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Monthly Archives: January 2006

links for 26th January 2006

quote #131

I found this on the wonderfully named (with the wonderful subheading ‘I thought these things might be clues’)

There is not sufficient love and goodness in the world to permit us to give some of it away to imaginary beings.


bloodless regieme change

There’s an uncharacteristically gushing (and inspiring) story in this week’s Economist about the possibility of internally-driven, bloodless, regieme change in dictatorships. Some selective quotes (article here, paywalled):

But all the evidence is that people power, if it is to bring about a lasting change that increases freedom, must bubble up from below. It must be indigenous, broad-based and, ideally, non-violent.

Moreover, the most important factor in contributing to the emergence of a freer society is the presence of strong and cohesive non-violent civic coalitions.

It may take years to develop, and it may not always turn out quite as is hoped, but people power is catching: the more often it works, the more often it will be used.

people ain’t no good

People just ain’t no good
I think that’s well understood
You can see it everywhere you look
People just ain’t no good

It ain’t that in their hearts they’re bad
They can comfort you, some even try
They nurse you when you’re ill of health
They bury you when you go and die
It ain’t that in their hearts they’re bad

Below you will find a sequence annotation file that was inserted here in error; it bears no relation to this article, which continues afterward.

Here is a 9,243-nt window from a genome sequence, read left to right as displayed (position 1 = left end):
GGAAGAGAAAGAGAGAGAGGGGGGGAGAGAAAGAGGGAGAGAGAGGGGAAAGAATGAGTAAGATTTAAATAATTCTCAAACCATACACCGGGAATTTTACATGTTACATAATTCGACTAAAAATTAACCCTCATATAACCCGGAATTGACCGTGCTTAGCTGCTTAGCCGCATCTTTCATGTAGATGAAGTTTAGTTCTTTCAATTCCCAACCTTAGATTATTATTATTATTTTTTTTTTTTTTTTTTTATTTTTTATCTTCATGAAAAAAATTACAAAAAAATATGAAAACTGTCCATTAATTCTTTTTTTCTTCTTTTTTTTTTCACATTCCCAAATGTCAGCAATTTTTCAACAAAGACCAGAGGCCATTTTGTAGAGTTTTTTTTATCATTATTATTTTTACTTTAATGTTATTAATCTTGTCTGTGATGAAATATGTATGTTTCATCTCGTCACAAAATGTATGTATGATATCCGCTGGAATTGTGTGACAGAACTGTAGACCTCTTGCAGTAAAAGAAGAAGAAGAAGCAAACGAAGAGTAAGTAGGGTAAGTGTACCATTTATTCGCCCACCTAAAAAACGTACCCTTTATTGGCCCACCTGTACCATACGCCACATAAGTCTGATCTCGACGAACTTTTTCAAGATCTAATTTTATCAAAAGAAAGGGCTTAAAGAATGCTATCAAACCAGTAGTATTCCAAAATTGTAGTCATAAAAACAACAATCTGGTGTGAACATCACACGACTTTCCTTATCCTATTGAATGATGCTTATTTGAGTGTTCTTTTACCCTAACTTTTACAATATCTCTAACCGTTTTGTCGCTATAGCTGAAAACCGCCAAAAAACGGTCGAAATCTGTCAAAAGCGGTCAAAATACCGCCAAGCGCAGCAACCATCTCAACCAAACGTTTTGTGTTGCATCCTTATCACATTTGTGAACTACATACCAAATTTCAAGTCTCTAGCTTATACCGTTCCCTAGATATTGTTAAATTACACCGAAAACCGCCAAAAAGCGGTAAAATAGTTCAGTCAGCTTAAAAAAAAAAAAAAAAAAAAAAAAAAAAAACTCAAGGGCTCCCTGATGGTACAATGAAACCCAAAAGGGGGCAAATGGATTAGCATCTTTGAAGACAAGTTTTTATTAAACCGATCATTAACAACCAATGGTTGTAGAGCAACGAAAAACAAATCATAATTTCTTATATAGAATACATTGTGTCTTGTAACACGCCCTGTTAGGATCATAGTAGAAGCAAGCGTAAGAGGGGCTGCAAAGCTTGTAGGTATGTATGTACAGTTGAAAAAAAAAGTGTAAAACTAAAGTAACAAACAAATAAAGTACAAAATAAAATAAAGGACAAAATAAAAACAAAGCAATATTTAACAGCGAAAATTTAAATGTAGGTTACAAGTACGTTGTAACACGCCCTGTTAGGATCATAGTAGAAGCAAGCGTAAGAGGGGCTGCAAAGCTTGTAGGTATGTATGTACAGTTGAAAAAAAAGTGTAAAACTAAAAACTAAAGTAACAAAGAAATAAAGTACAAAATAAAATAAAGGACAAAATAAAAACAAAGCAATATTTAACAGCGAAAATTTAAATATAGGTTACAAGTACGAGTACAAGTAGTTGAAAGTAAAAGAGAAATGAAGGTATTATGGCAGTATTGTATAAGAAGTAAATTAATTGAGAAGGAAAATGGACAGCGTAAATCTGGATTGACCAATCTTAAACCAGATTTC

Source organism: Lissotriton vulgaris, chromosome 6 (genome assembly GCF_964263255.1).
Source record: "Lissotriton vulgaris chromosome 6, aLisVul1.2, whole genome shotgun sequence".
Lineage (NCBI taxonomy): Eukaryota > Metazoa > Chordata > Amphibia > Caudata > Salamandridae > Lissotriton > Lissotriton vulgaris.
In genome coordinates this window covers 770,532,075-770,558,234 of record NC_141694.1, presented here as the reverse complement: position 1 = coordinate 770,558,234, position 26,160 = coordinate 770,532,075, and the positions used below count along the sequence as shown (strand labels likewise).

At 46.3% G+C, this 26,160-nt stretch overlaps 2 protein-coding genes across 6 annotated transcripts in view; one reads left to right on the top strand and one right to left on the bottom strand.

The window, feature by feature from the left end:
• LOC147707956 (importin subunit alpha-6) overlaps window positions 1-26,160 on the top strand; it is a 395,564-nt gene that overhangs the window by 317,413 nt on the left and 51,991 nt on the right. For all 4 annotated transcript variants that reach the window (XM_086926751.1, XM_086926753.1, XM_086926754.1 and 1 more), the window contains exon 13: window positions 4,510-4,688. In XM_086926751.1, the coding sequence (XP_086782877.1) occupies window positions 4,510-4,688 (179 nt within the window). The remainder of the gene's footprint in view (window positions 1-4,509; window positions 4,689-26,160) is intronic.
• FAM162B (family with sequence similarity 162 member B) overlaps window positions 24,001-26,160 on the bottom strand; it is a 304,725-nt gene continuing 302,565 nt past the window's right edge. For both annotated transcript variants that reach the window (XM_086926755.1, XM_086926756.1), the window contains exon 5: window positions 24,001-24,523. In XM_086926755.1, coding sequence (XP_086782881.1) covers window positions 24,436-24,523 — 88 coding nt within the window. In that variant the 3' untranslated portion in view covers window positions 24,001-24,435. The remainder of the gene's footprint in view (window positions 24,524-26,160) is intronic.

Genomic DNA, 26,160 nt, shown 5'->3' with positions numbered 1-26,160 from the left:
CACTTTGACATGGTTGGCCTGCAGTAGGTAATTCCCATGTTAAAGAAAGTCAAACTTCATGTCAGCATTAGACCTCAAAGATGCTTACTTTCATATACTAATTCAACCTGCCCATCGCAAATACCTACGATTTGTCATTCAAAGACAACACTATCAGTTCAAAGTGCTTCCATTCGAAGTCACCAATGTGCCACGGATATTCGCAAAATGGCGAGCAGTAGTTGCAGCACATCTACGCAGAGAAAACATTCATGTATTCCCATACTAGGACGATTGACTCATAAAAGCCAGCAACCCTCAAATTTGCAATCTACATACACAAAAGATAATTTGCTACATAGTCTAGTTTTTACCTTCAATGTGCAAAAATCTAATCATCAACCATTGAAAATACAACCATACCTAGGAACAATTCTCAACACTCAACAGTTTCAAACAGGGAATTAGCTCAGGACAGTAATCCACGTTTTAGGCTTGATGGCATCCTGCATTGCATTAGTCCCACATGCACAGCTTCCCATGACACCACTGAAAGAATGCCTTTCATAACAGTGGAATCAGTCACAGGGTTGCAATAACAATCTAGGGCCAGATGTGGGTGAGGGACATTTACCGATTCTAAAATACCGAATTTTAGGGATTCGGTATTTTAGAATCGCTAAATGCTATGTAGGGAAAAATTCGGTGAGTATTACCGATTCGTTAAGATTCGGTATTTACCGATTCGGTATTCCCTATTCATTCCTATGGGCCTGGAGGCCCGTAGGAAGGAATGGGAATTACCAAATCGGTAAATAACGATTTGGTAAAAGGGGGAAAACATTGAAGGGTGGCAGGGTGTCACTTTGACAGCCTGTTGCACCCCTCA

They’d stick by you if they could
But that’s just bullshit
People just ain’t no good

People they ain’t no good
People they ain’t no good
People they ain’t no good
People they ain’t no good at all

Nick Cave & The Bad Seeds, ‘People Ain’t No Good’

Quote #129

Most fortunately it happens, that since reason is incapable of dispelling these clouds, Nature herself suffices to that purpose, and cures me of this philosophical melancholy and delirium, either by the relaxing this bent of mind, or by some avocation, and lively impression of my senses, which obliterate all these chimeras. I dine, I play a game of backgammon, I converse, I am merry with my friends; and when, after three or four hours amusement, I would return to these speculations, they appear so cold, and strained, and ridiculous, that I cannot find in my heart to enter into them any further

David Hume

Own the whales

Hubert’s had a great idea – it will be the first in a series of libertarian environmentalist direct-actions. Now, there’s a school of thought – offensive to many on the left – that environmental exploitation happens precisely because a resource is held in common, rather than owned by someone (who therefore has an interest in using it wisely). Wasn’t resource mismanagement the original inspiration for the tragedy of the commons idiom, after all? So if everything, everywhere – every rare species, every piece of rainforest, etc – is owned by someone, they might be protected better.

So here’s the plan; if the Japanese Whaling Ships can go into international waters and harpoon whales – essentially saying “This one is mine” and killing it – what’s to stop me going and tagging a whale with my name and mobile number, attaching a GPS – essentially saying “This one is mine” – and letting it go free? Then when the Japanese Whalers come across a whale they have to check if it is unowned, or whether they need my permission to take it and kill it. “What happens when they kill it anyway?” I asked Hubert. “Simple”, he said, “I sue them.”

“And”, he continued, “the great thing about this strategy is that it is very empowering for the individual. You don’t have to wait for governments to pass environmental legislation, you just get out there and see what the court system decides.”